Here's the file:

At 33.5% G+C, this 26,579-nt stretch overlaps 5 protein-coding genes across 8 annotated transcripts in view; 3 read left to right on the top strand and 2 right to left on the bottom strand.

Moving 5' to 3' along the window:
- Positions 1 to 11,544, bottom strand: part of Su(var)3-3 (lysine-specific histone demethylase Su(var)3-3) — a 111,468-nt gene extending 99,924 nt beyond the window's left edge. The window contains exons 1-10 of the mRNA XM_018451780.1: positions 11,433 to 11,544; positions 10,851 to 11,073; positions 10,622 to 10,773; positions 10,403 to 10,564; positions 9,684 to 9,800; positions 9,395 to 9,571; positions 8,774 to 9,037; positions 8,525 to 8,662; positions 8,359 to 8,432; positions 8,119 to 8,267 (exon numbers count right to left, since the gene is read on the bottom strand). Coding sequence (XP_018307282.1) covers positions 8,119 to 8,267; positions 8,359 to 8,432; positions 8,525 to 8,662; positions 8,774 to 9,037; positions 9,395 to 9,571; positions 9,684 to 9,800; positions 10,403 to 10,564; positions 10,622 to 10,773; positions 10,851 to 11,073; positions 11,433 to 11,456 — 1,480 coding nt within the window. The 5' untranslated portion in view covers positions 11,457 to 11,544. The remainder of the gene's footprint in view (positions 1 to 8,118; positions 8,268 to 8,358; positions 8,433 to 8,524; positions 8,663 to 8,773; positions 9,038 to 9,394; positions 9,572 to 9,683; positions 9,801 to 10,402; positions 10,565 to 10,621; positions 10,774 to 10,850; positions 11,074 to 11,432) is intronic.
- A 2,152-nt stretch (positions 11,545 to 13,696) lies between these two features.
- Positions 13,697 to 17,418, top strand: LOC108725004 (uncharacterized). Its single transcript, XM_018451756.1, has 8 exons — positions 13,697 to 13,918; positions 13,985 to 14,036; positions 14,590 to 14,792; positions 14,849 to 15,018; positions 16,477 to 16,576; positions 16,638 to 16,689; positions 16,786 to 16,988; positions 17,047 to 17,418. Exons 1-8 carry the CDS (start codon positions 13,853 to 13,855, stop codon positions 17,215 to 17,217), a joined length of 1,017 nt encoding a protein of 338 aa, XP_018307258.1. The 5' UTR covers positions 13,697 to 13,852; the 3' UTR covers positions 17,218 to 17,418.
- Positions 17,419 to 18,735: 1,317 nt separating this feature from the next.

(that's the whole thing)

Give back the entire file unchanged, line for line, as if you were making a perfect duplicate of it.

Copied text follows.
At 33.5% G+C, this 26,579-nt stretch overlaps 5 protein-coding genes across 8 annotated transcripts in view; 3 read left to right on the top strand and 2 right to left on the bottom strand.

Moving 5' to 3' along the window:
- Positions 1 to 11,544, bottom strand: part of Su(var)3-3 (lysine-specific histone demethylase Su(var)3-3) — a 111,468-nt gene extending 99,924 nt beyond the window's left edge. The window contains exons 1-10 of the mRNA XM_018451780.1: positions 11,433 to 11,544; positions 10,851 to 11,073; positions 10,622 to 10,773; positions 10,403 to 10,564; positions 9,684 to 9,800; positions 9,395 to 9,571; positions 8,774 to 9,037; positions 8,525 to 8,662; positions 8,359 to 8,432; positions 8,119 to 8,267 (exon numbers count right to left, since the gene is read on the bottom strand). Coding sequence (XP_018307282.1) covers positions 8,119 to 8,267; positions 8,359 to 8,432; positions 8,525 to 8,662; positions 8,774 to 9,037; positions 9,395 to 9,571; positions 9,684 to 9,800; positions 10,403 to 10,564; positions 10,622 to 10,773; positions 10,851 to 11,073; positions 11,433 to 11,456 — 1,480 coding nt within the window. The 5' untranslated portion in view covers positions 11,457 to 11,544. The remainder of the gene's footprint in view (positions 1 to 8,118; positions 8,268 to 8,358; positions 8,433 to 8,524; positions 8,663 to 8,773; positions 9,038 to 9,394; positions 9,572 to 9,683; positions 9,801 to 10,402; positions 10,565 to 10,621; positions 10,774 to 10,850; positions 11,074 to 11,432) is intronic.
- A 2,152-nt stretch (positions 11,545 to 13,696) lies between these two features.
- Positions 13,697 to 17,418, top strand: LOC108725004 (uncharacterized). Its single transcript, XM_018451756.1, has 8 exons — positions 13,697 to 13,918; positions 13,985 to 14,036; positions 14,590 to 14,792; positions 14,849 to 15,018; positions 16,477 to 16,576; positions 16,638 to 16,689; positions 16,786 to 16,988; positions 17,047 to 17,418. Exons 1-8 carry the CDS (start codon positions 13,853 to 13,855, stop codon positions 17,215 to 17,217), a joined length of 1,017 nt encoding a protein of 338 aa, XP_018307258.1. The 5' UTR covers positions 13,697 to 13,852; the 3' UTR covers positions 17,218 to 17,418.
- Positions 17,419 to 18,735: 1,317 nt separating this feature from the next.